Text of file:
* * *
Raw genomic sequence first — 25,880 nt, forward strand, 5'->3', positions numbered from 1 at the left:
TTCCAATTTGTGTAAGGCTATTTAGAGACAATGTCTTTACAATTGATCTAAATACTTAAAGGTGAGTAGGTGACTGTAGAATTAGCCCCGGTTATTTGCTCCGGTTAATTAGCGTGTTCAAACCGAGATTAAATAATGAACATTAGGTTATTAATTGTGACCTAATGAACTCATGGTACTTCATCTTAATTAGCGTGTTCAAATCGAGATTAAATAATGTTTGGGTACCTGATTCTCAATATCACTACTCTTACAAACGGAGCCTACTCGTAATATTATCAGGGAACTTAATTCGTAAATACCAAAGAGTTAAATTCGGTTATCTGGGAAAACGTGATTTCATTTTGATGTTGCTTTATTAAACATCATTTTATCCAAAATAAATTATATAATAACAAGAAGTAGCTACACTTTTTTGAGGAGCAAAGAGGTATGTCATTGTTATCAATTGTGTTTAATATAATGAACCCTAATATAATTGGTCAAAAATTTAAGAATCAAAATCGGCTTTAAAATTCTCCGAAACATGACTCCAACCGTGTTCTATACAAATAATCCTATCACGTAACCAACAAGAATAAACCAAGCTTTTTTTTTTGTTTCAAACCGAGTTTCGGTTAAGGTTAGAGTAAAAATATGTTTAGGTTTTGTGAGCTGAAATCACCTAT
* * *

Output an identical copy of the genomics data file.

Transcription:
Raw genomic sequence first — 25,880 nt, forward strand, 5'->3', positions numbered from 1 at the left:
TTCCAATTTGTGTAAGGCTATTTAGAGACAATGTCTTTACAATTGATCTAAATACTTAAAGGTGAGTAGGTGACTGTAGAATTAGCCCCGGTTATTTGCTCCGGTTAATTAGCGTGTTCAAACCGAGATTAAATAATGAACATTAGGTTATTAATTGTGACCTAATGAACTCATGGTACTTCATCTTAATTAGCGTGTTCAAATCGAGATTAAATAATGTTTGGGTACCTGATTCTCAATATCACTACTCTTACAAACGGAGCCTACTCGTAATATTATCAGGGAACTTAATTCGTAAATACCAAAGAGTTAAATTCGGTTATCTGGGAAAACGTGATTTCATTTTGATGTTGCTTTATTAAACATCATTTTATCCAAAATAAATTATATAATAACAAGAAGTAGCTACACTTTTTTGAGGAGCAAAGAGGTATGTCATTGTTATCAATTGTGTTTAATATAATGAACCCTAATATAATTGGTCAAAAATTTAAGAATCAAAATCGGCTTTAAAATTCTCCGAAACATGACTCCAACCGTGTTCTATACAAATAATCCTATCACGTAACCAACAAGAATAAACCAAGCTTTTTTTTTTGTTTCAAACCGAGTTTCGGTTAAGGTTAGAGTAAAAATATGTTTAGGTTTTGTGAGCTGAAATCACCTAT